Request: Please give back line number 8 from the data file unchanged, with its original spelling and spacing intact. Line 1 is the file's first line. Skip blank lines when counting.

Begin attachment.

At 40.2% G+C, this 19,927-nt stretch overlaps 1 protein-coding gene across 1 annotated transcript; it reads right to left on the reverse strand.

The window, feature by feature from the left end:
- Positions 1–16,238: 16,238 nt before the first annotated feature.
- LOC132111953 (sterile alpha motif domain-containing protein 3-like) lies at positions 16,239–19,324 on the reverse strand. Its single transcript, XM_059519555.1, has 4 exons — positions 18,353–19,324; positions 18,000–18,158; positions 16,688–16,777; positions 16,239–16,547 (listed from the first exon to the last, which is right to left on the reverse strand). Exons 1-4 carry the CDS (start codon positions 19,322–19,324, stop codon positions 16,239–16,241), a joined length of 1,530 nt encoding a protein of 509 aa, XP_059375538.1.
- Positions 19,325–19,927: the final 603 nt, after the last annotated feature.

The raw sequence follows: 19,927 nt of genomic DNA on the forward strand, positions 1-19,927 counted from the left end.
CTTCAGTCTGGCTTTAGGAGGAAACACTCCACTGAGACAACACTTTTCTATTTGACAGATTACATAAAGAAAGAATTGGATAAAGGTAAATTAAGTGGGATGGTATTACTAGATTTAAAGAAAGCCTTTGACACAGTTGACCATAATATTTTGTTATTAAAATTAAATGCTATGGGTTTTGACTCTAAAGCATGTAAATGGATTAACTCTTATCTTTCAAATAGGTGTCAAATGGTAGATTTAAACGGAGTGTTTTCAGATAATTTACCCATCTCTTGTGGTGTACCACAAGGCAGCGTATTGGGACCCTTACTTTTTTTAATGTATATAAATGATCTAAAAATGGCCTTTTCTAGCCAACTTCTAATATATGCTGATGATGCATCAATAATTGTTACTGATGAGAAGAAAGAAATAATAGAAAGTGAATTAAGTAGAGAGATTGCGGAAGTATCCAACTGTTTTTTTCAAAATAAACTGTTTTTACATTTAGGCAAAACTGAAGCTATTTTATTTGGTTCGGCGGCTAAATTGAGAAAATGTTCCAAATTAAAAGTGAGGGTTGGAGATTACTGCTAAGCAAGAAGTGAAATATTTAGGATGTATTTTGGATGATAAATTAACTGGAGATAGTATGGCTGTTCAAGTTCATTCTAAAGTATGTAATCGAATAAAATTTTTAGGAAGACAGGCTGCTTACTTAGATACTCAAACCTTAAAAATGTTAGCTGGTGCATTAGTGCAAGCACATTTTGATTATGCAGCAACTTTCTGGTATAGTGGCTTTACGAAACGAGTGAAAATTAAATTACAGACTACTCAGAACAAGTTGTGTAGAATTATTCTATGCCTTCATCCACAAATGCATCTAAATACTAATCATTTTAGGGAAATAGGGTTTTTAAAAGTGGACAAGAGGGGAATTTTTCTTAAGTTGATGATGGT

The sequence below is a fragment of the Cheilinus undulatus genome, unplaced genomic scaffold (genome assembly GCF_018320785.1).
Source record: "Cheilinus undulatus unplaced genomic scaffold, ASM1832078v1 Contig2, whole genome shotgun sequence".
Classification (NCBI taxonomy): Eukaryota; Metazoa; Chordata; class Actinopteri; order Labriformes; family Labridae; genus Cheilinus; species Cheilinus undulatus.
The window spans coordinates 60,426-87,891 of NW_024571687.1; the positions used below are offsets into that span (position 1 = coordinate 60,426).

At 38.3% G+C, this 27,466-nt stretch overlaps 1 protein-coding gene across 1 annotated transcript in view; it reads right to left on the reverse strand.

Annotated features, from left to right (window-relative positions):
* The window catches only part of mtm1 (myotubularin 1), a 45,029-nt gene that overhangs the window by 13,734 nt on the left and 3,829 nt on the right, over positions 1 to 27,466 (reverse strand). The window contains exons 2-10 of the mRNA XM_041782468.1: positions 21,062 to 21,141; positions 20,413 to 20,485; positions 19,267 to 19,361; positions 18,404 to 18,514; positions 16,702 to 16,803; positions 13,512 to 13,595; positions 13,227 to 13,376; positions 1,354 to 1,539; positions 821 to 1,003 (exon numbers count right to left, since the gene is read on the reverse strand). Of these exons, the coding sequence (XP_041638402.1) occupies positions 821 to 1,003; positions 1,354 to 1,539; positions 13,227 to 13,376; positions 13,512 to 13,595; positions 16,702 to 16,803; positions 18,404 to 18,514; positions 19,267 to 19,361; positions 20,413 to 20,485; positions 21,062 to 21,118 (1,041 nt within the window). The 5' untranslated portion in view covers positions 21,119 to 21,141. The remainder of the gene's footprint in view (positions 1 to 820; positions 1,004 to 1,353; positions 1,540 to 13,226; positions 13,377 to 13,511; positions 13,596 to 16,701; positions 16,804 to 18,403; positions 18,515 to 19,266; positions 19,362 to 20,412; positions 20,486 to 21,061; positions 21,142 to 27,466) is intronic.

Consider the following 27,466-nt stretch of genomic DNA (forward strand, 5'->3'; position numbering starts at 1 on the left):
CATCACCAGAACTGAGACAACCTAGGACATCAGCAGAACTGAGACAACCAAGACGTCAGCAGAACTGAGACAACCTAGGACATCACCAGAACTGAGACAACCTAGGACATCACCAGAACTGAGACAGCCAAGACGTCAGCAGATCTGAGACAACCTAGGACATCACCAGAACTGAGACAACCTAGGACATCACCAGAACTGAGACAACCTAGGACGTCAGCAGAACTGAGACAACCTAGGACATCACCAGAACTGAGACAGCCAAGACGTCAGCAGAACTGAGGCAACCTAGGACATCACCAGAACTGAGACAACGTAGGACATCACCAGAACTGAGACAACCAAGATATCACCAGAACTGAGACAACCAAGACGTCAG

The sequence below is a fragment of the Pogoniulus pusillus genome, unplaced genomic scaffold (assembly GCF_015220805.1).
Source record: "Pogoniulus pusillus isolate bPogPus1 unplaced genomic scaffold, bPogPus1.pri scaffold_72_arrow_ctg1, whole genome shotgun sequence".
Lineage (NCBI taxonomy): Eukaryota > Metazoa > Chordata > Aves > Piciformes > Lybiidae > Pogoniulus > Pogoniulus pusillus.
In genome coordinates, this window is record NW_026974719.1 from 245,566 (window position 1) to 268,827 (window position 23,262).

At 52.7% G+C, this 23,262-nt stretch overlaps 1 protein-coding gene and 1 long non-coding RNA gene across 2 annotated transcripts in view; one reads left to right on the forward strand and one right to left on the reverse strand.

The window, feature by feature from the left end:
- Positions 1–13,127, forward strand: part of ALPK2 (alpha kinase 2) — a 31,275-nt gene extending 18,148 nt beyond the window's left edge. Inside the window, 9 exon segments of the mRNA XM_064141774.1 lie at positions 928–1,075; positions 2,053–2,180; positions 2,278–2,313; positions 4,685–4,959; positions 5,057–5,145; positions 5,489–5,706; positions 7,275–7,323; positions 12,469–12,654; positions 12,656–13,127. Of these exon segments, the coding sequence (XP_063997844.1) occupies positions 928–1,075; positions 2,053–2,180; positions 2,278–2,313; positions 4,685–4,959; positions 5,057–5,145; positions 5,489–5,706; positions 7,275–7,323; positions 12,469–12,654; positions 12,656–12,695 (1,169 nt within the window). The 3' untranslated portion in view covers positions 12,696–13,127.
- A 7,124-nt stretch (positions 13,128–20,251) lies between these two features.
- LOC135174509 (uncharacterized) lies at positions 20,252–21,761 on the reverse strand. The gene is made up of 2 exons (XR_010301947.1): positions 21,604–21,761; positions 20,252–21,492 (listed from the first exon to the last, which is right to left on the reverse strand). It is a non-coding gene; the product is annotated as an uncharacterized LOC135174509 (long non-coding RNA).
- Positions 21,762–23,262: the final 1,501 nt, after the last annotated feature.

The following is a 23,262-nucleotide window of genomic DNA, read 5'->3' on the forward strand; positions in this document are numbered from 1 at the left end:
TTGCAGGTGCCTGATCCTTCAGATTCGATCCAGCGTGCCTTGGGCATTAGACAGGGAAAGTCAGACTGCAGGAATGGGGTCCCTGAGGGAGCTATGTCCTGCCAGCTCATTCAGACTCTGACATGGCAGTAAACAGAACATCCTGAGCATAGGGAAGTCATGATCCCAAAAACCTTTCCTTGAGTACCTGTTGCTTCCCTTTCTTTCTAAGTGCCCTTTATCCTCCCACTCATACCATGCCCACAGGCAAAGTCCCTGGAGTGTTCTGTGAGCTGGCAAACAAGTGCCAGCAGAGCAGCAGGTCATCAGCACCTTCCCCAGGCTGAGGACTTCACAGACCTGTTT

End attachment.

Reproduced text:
The sequence below is a fragment of the Cheilinus undulatus genome, unplaced genomic scaffold (genome assembly GCF_018320785.1).